The greater significance for the show in general is that the arrival (not to mention the departure) of Clara/Oswin reenergizes The Doctor, who seems to have fallen into a depressed state following his separation from The Ponds in "The Angels Take Manhattan". Though he has assembled his own team of misfits around him so as not to travel alone again, he's not the go-getting do-gooder that he once was, and it takes something seriously weird and creepy like killer Snowmen (sure to go down as formative traumas for thousands of small children) to bring him back to himself, and it was delightful seeing Matt Smith make the 180 degree turn from maudlin to manic when he finally confronted Doctor Simeon (Grant). As is often the case with Moffat when he isn't allowed to play with complex story structures, the actual plotting was a touch rote and the big emotional moment felt a little cloying (the Great Intelligence is defeated by tears!) but the dialogue was very funny, the pacing thunderous and the characters just the right side of wacky. It was just that for about 80% of its running time, all these elements were in service of an episode that didn't really amount to much.
Which is where Clara comes into the equation. Having witnessed her death, The Doctor suddenly realizes that she and Oswin seem to be one and the same, but since he never actually saw her face the first he didn't make the connection. The episode ends with a third version of Coleman walking around the contemporary graveyard where her Victorian namesake/doppelgänger is buried, unaware that she is on a collision course with destiny in the form of The Doctor. It's a strong, exultant ending that nicely sets up the second half of the seventh season, though as was the case with The Ponds' long goodbye, it kind of feels as if Moffat is dragging his feet when he should be sprinting. Here's hoping that the new blood and new mystery will give the show as much renewed vigor in the New Year as its hero displays in the final moments of "The Snowmen".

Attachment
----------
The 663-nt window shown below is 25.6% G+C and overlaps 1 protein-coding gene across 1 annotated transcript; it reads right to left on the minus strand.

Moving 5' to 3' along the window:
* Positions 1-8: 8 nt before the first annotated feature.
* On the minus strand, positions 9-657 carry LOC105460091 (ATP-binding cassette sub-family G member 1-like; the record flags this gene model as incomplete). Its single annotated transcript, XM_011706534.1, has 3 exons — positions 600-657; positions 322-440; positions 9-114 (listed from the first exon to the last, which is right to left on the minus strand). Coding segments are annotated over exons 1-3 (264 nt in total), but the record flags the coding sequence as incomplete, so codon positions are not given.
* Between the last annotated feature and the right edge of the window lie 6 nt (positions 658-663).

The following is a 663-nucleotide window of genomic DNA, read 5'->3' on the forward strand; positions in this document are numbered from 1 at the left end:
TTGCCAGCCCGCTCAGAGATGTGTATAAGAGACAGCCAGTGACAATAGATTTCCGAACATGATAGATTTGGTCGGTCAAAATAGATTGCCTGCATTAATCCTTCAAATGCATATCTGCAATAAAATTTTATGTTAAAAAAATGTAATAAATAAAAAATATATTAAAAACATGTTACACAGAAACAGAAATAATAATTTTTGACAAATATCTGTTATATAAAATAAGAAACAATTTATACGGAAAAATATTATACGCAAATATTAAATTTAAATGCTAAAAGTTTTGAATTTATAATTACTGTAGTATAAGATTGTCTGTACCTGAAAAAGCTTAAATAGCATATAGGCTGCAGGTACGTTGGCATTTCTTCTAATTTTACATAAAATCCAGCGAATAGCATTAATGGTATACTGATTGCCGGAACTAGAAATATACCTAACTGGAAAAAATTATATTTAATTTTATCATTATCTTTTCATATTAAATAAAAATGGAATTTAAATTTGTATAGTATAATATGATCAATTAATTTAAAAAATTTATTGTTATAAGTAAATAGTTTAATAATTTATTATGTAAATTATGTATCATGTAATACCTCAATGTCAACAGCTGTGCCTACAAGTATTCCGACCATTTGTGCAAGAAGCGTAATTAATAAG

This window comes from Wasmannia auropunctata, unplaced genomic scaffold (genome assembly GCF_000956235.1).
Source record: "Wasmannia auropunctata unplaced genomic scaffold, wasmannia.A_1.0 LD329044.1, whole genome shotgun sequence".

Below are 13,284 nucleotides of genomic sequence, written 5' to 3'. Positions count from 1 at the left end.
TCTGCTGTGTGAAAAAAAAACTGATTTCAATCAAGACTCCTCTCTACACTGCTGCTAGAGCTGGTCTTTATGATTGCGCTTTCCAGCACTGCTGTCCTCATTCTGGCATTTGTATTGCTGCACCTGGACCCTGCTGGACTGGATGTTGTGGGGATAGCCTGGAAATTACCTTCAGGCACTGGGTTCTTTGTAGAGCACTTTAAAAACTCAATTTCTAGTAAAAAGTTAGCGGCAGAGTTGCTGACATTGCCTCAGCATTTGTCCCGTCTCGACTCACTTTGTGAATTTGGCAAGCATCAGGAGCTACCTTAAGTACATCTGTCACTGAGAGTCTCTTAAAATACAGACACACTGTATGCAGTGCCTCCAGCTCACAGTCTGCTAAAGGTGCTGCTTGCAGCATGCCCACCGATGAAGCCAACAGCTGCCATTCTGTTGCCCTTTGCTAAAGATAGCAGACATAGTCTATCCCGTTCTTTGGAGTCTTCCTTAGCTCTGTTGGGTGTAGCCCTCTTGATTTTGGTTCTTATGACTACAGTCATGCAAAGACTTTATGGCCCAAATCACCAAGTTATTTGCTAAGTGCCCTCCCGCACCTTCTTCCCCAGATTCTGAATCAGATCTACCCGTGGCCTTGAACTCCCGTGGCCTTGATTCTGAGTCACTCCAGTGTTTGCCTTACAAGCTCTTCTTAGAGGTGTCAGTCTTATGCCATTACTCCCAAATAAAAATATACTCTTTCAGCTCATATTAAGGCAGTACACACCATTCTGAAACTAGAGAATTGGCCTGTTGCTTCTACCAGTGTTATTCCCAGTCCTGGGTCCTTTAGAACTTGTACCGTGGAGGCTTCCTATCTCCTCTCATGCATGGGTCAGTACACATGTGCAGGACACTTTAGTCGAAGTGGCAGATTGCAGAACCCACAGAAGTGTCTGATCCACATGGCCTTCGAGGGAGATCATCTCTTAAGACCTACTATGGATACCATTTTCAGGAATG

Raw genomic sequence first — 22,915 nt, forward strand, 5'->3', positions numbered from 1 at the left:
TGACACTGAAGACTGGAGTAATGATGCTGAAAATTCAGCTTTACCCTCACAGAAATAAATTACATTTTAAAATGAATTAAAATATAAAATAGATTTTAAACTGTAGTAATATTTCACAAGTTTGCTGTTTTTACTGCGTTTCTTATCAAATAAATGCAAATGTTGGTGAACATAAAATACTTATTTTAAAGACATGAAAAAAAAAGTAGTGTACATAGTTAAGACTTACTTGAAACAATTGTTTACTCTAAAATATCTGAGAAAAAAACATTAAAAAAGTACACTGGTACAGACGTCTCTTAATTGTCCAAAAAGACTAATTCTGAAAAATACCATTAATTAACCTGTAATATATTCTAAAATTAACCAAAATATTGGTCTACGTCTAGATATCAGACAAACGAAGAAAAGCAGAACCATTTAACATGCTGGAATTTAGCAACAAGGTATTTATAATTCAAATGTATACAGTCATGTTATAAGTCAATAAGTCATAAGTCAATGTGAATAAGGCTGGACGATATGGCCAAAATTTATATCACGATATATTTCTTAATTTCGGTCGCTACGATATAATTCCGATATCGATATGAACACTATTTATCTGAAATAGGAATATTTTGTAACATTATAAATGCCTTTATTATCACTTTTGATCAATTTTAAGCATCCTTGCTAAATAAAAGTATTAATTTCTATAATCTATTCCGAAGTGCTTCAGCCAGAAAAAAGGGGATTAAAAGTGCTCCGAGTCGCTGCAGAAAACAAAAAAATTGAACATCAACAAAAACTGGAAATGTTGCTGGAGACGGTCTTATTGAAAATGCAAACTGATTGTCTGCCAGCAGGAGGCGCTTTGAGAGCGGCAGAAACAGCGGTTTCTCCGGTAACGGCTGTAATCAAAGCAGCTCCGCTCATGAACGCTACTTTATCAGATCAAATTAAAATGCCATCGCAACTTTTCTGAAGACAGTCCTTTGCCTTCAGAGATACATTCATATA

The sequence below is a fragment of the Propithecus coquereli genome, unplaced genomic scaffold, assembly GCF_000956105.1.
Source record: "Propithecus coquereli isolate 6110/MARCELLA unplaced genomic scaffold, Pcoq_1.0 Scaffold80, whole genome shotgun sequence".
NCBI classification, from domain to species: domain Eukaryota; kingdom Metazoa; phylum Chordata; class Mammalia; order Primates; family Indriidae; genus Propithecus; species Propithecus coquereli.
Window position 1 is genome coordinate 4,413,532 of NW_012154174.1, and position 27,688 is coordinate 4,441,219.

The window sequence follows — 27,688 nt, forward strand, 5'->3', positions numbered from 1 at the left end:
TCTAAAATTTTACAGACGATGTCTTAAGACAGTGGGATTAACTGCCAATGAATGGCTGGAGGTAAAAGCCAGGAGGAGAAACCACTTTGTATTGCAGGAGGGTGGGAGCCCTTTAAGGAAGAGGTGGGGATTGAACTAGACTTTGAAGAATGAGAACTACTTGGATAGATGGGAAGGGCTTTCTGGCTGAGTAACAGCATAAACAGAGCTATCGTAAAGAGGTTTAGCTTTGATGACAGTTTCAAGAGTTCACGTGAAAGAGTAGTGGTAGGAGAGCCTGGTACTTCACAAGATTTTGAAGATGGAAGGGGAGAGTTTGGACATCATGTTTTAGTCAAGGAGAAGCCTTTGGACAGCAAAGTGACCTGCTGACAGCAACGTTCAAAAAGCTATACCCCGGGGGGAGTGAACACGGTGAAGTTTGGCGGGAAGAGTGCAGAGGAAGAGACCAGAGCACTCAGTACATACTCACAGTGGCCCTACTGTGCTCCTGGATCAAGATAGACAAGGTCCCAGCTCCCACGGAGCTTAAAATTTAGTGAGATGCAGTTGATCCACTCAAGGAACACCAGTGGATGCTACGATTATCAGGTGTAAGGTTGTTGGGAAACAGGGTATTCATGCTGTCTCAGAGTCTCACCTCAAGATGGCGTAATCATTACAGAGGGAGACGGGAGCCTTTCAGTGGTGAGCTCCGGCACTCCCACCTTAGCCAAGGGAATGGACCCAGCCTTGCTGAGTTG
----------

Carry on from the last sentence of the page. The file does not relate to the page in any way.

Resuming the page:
Speaking of The Doctor's crew, I greatly enjoyed the contributions of the Sontaran Strax, who was a nicely dunderheaded foil, whether he was repeatedly getting his mind wiped by a kind of disgusting worm or threatening to destroy Clara before then offering to take her coat. I like how Moffat seems to enjoy bringing back the same handful of characters for little moments like that, as if he is carefully cultivating the world of the show as something more than just The Doctor, his Companion and whoever shows up that week.
Richard E. Grant seemed a little wasted in this episode considering how important his character seemed to be going in to it. Then again, this was an episode which was more about The Doctor and Clara than it was about the scheme they were trying to foil, so I guess that makes sense.
I'm excited and a tad nervous about seeing where the show is going to go with the Clara stuff. Moffat can be good at the big picture stuff and at crafting great individual stories, but sometimes struggles to balance the two. We'll see.